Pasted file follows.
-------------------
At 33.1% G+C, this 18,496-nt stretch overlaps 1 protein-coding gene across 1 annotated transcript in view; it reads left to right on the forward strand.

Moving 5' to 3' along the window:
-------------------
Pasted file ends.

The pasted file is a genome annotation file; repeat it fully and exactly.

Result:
At 33.1% G+C, this 18,496-nt stretch overlaps 1 protein-coding gene across 1 annotated transcript in view; it reads left to right on the forward strand.

Moving 5' to 3' along the window: